Bull Trout Roil Waters in Federal Court


     BOISE (CN) — A furious fight over bull trout has been renewed in federal court, in the ninth lawsuit this year that claims government agencies are refusing to do their duty to protect the threatened species.
     The bull trout was also known as the Dolly Varden trout until 1980, when it was reclassified as a separate species. It can grow up to 41 inches long and weigh 32 lbs. The giants migrate from streams and rivers to the ocean and back; full-time inland residents do not grow so big. Its historical range stretched from northern Alberta to Northern California, though it apparently has become extinct in California. They need cold, clean water to survive: 55 degrees Fahrenheit or less.
     On Friday, WildEarth Guardians sued the U.S. Forest Service and the Fish and Wildlife Service, saying they are further endangering the trout in Idaho by failing to update forest road plans. Silt and turbidity from road construction can smother and kill the trout directly, and/or raise the water temperature and kill them.
     The environmental group says the federal agencies failed to “reinitiate and complete consultation” of the impacts of the Sawtooth National Forest motorized vehicle plan, which is required by the Endangered Species Act.
     The Sawtooth National Forest, more than 2 million acres in south central Idaho, was designated the Sawtooth Forest Reserve by President Theodore Roosevelt on May 29, 1905.
     In 1972, the forest was redesignated the Sawtooth National Recreation Area (SNRA), which includes the Sawtooth, White Clouds and Hemingway-Boulders wilderness areas. The forest is split into four managed units, dubbed the SNRA, Fairfield, Ketchum and Minidoka Ranger Districts.
     WildEarth Guardians filed a similar complaint against the agencies regarding the Payette National Forest’s road plan on Sept. 21.
     In the new lawsuit, WildEarth challenges “defendants’ failure to reinitiate and complete consultation under Section 7 of the Endangered Species Act. … regarding (1) the continued implementation and impacts of the travel management plan for the Fairfield Ranger District on the Sawtooth National Forest (‘Travel Plan’) on bull trout and bull trout critical habitat; and (2) significant new information revealing the Travel Plan may affect bull trout and its critical habitat in a way not previously considered.”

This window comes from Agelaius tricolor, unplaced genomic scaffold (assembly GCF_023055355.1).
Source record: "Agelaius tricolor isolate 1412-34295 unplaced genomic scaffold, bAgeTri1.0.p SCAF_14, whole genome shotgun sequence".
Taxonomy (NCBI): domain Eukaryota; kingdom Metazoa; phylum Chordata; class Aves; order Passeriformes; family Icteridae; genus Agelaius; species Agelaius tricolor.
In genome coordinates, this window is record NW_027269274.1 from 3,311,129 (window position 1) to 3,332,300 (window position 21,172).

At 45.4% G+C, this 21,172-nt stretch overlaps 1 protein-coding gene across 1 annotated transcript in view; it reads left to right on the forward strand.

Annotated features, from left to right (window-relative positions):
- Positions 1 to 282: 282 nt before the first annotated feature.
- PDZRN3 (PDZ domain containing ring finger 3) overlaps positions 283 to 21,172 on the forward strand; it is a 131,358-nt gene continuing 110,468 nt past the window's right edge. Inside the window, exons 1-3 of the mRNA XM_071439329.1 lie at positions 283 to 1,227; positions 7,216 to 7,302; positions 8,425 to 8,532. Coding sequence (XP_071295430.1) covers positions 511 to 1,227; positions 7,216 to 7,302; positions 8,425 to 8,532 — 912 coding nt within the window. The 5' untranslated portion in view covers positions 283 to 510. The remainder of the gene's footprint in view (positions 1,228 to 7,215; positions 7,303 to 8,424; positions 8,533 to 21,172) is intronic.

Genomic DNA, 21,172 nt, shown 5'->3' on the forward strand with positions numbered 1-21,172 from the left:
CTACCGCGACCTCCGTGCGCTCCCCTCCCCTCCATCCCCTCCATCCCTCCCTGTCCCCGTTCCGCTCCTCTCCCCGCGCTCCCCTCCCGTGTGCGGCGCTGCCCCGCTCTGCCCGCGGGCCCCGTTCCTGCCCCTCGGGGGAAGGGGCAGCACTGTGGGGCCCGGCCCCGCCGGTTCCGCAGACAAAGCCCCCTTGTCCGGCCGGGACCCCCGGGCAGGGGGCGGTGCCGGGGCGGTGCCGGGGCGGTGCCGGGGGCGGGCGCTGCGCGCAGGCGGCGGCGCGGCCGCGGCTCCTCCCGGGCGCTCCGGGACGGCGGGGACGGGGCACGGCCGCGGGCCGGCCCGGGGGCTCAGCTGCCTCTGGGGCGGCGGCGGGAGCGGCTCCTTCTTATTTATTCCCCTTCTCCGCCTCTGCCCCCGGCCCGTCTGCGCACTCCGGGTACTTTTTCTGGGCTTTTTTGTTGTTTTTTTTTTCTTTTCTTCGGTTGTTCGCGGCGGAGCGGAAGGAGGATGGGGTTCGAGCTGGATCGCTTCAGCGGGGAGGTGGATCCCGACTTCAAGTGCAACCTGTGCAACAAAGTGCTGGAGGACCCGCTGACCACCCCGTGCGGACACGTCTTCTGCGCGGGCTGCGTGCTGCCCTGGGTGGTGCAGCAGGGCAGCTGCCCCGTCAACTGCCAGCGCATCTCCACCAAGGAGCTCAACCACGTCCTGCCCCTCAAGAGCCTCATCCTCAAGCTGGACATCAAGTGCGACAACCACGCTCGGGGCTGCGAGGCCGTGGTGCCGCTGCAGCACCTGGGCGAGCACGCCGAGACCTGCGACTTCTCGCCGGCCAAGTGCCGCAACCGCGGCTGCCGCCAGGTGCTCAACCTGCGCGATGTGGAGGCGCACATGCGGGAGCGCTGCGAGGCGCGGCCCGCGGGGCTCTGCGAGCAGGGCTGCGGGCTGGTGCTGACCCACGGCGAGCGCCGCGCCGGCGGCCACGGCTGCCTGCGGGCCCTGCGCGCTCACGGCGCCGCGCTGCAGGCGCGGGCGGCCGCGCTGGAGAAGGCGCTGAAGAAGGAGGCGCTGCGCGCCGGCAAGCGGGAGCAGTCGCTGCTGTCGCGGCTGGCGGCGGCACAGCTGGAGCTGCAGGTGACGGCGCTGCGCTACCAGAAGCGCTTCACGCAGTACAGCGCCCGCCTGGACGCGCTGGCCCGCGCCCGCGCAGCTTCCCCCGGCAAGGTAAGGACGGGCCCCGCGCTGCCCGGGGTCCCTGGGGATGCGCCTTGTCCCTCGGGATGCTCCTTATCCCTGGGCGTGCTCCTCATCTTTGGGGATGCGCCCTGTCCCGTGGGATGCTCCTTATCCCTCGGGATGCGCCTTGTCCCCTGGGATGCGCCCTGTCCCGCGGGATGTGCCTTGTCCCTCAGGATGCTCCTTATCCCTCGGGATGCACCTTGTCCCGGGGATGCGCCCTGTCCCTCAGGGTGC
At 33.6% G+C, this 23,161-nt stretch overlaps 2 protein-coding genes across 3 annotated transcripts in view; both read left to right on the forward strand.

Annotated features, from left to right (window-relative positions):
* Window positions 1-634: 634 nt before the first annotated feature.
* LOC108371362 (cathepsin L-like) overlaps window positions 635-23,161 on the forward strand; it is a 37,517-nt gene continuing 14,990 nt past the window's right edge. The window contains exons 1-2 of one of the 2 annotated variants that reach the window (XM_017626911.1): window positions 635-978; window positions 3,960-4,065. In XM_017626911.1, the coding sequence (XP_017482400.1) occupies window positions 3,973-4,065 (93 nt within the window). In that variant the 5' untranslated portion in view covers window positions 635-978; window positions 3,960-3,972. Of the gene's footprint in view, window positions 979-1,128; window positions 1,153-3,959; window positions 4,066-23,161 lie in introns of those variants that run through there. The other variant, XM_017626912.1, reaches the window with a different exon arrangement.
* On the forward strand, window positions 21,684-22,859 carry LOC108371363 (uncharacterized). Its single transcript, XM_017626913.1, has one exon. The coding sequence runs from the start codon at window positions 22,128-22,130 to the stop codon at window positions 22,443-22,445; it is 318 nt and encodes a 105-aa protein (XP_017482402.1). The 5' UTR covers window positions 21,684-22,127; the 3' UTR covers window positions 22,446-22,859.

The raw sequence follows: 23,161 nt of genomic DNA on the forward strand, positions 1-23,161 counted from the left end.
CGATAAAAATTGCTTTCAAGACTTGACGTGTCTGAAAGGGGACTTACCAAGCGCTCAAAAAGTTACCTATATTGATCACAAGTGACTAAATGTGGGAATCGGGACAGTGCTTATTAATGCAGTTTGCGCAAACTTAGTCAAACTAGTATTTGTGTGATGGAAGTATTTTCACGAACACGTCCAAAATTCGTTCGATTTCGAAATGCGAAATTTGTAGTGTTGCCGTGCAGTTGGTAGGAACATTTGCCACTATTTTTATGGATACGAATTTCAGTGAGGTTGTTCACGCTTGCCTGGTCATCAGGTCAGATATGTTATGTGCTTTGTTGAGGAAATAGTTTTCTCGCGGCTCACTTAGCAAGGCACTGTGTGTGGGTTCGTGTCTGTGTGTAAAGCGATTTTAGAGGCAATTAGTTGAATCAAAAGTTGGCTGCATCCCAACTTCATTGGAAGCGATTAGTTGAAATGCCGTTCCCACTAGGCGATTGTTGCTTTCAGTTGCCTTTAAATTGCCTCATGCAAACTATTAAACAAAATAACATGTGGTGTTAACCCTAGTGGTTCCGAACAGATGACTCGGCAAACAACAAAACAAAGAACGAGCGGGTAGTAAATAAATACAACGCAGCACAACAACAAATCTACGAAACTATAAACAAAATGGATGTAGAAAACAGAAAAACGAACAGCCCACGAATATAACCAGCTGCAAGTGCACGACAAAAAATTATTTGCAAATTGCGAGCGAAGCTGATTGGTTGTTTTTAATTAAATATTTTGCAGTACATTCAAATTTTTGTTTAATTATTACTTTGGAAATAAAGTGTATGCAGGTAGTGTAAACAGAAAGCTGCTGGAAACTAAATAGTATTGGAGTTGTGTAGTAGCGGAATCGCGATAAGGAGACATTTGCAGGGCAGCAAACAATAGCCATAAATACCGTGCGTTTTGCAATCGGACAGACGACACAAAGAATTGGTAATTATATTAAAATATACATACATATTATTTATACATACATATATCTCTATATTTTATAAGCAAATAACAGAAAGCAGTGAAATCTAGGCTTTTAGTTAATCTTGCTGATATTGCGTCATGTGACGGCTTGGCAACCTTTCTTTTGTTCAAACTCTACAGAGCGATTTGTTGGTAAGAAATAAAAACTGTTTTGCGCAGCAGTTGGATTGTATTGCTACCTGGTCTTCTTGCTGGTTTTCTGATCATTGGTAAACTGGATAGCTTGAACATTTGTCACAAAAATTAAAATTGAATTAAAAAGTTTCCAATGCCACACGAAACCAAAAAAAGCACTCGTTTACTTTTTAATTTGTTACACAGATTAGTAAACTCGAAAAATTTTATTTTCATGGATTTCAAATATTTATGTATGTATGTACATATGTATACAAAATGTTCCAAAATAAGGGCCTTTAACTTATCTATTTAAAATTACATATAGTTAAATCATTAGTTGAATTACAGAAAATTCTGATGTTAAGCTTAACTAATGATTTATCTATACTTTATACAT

WildEarth says the Forest Service has increased mileage of designated motorized trails in more than a dozen watersheds, some by almost 7 miles, where bull trout spawn and rear their young.
     In addition to killing the trout through sedimentation and higher water temperatures, road-building can block fish passage due to undersized culverts and split apart important spawning and rearing fish habitat.
     WildEarth says the Forest Service must revisit its road plan based on new information not previously considered.
     “(T)his new information includes new studies regarding the impacts of climate change that reveal that the travel plan may affect bull trout and its designated critical habitat in a way or to an extent not previously considered,” the complaint states. “This new information shows that climate change is affecting bull trout and its critical habitat, including warming stream temperatures, altering stream hydrology, and changing the frequency, magnitude and extent of climate-induced events, including floods, drought and wildfires.”
     WildEarth cited several supporting studies for the effects of climate change on bull trout habitat.
     It seeks a court order that the defendants reinitiate and complete the required consultation, plus costs of suit. It is represented by Dana Johnson, in Moscow, Idaho; and Stuart Wilcox, in Denver.

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